Sturgis Motorcycle Rally is where this case begins. A truck clipped Petitioner as he rode his motorcycle, resulting in amputation of his leg. He sued. During voir dire, one juror (who later became the foreperson) failed to reveal that her daughter had been at fault in a fatal vehicle accident. She had several opportunities to disclose this; other potential jurors related similar incidents and were excused.
Not until deliberations did this juror relay her experience and that, had they been sued, it would have "ruined her life." The jury returned a verdict in favor of the respondent. Shortly after, another juror contacted plaintiff counsel and revealed what had happened. After getting an affidavit, the motorcyclist's attorney moved for a new trial based on juror dishonesty during voir dire. That was denied.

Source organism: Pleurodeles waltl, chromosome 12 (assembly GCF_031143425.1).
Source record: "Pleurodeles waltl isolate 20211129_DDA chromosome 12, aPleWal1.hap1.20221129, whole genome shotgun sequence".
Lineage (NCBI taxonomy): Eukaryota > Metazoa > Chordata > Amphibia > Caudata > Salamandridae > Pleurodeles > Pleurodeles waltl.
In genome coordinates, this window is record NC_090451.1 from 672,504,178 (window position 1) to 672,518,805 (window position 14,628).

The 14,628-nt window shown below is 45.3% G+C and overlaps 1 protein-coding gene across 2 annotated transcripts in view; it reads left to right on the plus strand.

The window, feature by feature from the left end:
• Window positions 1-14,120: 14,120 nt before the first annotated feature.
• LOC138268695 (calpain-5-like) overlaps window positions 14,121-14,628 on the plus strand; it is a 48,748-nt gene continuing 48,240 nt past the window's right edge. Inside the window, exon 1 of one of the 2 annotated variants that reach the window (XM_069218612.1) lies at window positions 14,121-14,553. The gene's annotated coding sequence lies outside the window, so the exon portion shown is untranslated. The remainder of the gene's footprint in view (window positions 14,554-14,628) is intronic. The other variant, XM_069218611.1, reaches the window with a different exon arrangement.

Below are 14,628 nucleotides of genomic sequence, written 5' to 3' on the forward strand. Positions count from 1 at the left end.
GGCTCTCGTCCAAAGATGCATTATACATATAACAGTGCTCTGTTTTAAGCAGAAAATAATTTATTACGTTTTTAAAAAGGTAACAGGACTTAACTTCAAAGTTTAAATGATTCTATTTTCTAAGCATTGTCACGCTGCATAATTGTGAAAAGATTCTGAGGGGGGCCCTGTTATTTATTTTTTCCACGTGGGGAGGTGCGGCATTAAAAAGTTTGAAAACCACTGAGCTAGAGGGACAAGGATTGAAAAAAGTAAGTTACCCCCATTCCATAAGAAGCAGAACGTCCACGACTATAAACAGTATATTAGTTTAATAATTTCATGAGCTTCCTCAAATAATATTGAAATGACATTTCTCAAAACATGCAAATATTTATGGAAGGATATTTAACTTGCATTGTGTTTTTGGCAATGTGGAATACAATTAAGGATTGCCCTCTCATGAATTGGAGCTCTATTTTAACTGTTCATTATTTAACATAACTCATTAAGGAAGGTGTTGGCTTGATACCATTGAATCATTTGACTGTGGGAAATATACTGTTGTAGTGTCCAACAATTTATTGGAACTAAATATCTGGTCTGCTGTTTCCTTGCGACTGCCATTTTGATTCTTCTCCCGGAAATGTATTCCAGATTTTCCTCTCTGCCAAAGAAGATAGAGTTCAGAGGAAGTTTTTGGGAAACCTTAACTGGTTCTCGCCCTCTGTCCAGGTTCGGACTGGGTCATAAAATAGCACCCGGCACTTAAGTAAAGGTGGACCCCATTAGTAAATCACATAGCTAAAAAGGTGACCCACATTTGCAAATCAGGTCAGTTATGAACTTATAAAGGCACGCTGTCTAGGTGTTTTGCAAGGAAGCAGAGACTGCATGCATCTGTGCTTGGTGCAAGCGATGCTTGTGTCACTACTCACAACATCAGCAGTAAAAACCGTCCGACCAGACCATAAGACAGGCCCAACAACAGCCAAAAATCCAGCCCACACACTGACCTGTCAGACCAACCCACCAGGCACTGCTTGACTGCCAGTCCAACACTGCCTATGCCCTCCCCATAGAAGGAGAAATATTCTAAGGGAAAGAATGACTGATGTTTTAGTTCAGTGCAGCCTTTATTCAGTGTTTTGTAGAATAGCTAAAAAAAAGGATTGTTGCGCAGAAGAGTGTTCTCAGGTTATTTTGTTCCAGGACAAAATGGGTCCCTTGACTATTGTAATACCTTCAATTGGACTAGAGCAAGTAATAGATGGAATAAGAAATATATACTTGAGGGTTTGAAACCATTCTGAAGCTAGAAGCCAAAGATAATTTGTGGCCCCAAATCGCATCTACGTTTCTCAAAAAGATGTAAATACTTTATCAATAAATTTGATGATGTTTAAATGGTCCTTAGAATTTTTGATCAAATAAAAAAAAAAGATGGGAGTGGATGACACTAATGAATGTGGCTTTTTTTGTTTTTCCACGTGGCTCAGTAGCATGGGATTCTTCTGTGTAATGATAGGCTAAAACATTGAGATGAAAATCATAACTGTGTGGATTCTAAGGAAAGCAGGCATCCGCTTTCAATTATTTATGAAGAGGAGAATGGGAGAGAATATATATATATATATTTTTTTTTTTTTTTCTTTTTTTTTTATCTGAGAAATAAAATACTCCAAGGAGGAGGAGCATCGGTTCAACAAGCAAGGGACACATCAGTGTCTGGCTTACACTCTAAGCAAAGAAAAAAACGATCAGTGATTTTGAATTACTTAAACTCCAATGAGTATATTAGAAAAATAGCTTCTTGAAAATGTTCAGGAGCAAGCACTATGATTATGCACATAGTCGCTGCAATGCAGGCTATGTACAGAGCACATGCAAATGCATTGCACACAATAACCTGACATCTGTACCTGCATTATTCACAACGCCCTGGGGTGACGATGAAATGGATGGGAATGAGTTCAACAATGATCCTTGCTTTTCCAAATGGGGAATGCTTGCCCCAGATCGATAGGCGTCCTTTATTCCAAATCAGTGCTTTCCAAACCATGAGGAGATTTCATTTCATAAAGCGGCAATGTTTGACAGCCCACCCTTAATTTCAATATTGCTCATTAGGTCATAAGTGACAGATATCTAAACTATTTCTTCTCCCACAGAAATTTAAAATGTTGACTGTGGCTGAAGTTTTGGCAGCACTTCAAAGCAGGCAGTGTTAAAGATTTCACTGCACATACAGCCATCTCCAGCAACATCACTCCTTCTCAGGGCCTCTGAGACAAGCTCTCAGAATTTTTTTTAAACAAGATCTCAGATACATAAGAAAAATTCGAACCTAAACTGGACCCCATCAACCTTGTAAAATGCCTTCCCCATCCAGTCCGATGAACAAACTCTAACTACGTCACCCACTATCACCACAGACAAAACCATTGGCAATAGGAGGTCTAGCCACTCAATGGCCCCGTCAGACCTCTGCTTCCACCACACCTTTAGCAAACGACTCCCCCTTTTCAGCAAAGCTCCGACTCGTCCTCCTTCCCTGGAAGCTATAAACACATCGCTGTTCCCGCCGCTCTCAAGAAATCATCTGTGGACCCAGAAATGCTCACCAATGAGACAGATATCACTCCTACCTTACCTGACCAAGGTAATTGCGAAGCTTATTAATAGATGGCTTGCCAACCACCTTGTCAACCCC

Here is the issue: FRE 606(b) will not allow "inquiry into the validity of the verdict" coming from jury deliberations. Those are sacrosanct. But a party is entitled to a new trial where a juror failed to honestly answer a material question during voir dire, and an honest answer would have provided a valid for-cause challenge. In this instance, though, the evidence of juror dishonesty in voir dire came to light only during jury deliberations. Thus, the question,
Rule 606(b) does have an exception for an outside influence that was improperly brought to bear on a juror. The foreperson's confession not only revealed that she was dishonest during voir dire, but may have improperly influenced the jury. Both the district court and the appellate court disallowed the affidavit based on FRE 606(b).Whether Federal Rule of Evidence 606(b) permits a
party moving for a new trial based on juror dishonesty
during voir dire to introduce juror testimony about
statements made during deliberations that tend to show
the alleged dishonesty.
The case is Warger v. Shauers. Argument is slated for October 8.